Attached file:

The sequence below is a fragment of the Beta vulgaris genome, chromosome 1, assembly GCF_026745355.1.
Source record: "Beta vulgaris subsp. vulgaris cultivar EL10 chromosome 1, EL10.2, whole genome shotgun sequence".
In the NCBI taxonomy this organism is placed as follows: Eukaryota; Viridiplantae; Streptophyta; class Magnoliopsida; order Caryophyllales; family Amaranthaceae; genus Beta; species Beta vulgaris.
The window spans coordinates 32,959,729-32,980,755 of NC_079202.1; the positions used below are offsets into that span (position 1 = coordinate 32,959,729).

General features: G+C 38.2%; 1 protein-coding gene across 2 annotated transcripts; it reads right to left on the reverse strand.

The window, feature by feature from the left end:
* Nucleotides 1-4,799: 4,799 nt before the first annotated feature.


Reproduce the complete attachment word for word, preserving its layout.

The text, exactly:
The sequence below is a fragment of the Beta vulgaris genome, chromosome 1, assembly GCF_026745355.1.
Source record: "Beta vulgaris subsp. vulgaris cultivar EL10 chromosome 1, EL10.2, whole genome shotgun sequence".
In the NCBI taxonomy this organism is placed as follows: Eukaryota; Viridiplantae; Streptophyta; class Magnoliopsida; order Caryophyllales; family Amaranthaceae; genus Beta; species Beta vulgaris.
The window spans coordinates 32,959,729-32,980,755 of NC_079202.1; the positions used below are offsets into that span (position 1 = coordinate 32,959,729).

General features: G+C 38.2%; 1 protein-coding gene across 2 annotated transcripts; it reads right to left on the reverse strand.

The window, feature by feature from the left end:
* Nucleotides 1-4,799: 4,799 nt before the first annotated feature.